Nasal immunization, a non-invasive needle-free route, offers various benefits, such as having a highly vascularized and large adsorption surfaces with low proteolysis [2]. It effectively elicits immune response for both systemic and local immunities which may increase the capability of controlling pathogens at the site of entry [3]. The epithelial layer of nasal mucosa is associated with the immunologically active nasal-associated lymphoid tissue (NALT). The nasal lymphoid follicles in the NALT are home to several immunological cells, such as dendritic cells (DCs), T lymphocytes and B lymphocytes, which are all contributing to the induction of the immune response. Interaction between pathogens and the epithelial barrier through pathogen-recognition receptors (PRRs) stimulates epithelial cells to release various cytokines and chemokines, leading to the recruitment of NALT-resident immune cells and subsequent activation of the local and systemic immune responses. In addition, the nasal epithelial layer contains non-ciliated micro-fold cells (M-cells) which are mainly responsible for the particulate uptake and subsequent delivery to the sub-mucosal lymphoid tissues [4]. This will increase the delivery of antigens to lymphoid tissues in the nasal system. Unfortunately, most, if not all, soluble proteins are not well absorbed and are rapidly removed from the nasal cavity by nasal clearance. To circumvent this hurdle, bioadhesive delivery systems have been proposed [5].

Critical issues for effective nasal vaccination are the antigen-retention period that enables its interaction with the lymphatic system and the choice of adjuvant that is nontoxic and induces the required immune responses. Nanoparticles (NPs) of chitosan and trimethyl chitosan (TMC) are considered as one of the most attractive nasal delivery systems as it offers safety, biodegradability, biocompatibility, mucoadhesion, penetration enhancement and adjuvanticity [6, 7]. Therefore, chitosan and TMC NPs have recently been used in the development of vaccines through nasal applications [812]. These NPs elicit strong immune response as shown by the significant increase in circulating antibody and the titer of secretory IgA in nasal washes [11, 13, 14].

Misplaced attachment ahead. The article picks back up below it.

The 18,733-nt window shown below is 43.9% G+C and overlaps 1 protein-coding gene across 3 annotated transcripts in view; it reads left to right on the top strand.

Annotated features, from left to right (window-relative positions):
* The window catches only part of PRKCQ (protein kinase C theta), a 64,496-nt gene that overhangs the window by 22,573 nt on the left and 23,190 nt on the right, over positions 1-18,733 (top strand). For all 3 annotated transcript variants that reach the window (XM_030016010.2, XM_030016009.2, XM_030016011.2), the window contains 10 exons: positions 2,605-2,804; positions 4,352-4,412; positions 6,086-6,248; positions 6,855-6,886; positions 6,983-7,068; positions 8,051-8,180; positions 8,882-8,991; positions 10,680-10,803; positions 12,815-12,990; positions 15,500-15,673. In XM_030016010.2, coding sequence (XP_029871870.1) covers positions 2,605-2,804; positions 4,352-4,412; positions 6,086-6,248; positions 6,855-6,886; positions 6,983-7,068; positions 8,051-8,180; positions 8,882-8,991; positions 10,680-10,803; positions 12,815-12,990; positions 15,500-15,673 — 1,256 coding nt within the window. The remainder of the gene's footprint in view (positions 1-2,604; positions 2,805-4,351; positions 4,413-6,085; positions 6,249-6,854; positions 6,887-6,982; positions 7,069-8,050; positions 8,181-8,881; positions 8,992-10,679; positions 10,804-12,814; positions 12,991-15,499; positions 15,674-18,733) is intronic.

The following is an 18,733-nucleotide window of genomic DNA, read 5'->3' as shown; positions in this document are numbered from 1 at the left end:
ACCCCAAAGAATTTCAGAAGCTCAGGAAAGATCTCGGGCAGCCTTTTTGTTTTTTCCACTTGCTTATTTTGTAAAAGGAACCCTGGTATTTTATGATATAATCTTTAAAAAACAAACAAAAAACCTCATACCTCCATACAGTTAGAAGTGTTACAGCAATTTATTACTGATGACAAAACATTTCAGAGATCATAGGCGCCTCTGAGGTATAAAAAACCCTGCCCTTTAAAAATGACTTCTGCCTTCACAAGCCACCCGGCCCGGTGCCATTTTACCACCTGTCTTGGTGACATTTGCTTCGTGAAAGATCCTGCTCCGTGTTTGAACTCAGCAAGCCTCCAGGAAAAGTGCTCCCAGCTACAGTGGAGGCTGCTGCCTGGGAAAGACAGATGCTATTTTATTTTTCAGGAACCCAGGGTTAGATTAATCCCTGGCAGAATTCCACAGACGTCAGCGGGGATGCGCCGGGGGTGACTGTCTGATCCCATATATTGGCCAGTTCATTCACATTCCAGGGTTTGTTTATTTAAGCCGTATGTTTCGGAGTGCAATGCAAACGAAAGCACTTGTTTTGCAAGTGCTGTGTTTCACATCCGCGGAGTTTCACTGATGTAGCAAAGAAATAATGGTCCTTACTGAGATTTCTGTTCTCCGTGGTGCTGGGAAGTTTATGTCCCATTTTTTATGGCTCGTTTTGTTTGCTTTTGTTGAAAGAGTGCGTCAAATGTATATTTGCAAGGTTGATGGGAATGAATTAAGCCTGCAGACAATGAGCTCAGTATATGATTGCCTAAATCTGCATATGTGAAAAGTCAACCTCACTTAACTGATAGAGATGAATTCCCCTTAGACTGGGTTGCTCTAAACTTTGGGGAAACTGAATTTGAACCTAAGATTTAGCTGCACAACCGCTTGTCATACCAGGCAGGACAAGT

The envelope (E) protein, the major structural protein on the surface of dengue virus (DENV) particles, is the most promising target for vaccine development. It consists of three domains, namely domain I (EDI) to III (EDIII). Antibodies against EDIII are serotype specific and exert potent neutralizing activity [15]. Herein, EDIII is considered to be relevant in the perspective of creating an efficient vaccine [16, 17]. In conjugation with the adjuvanticity and delivery properties of TMC, EDIII-loaded TMC nanoparticles can plausibly be an effective nasal stimulation vaccine.

In this report, we present a nasal nanoparticle-based dengue immunogen, EDIII-D3 TMC NPs, constructed from the encapsulation of the domain III of dengue serotype-3 E protein (EDIII-D3) into TMC nanospheres. The effect of EDIII-D3 TMC NPs on nasal stimulation was then investigated using HNEpCs as a model. We found that TMC NPs acted as a potent delivery platform for EDIII-D3 which in turn powerfully stimulated the epithelial cell responses. Our study indicates that EDIII-D3 TMC NPs offer an alternative approach of nasal dengue vaccine.

Methods

Preparation of secreted E-domain III-dengue virus type 3 protein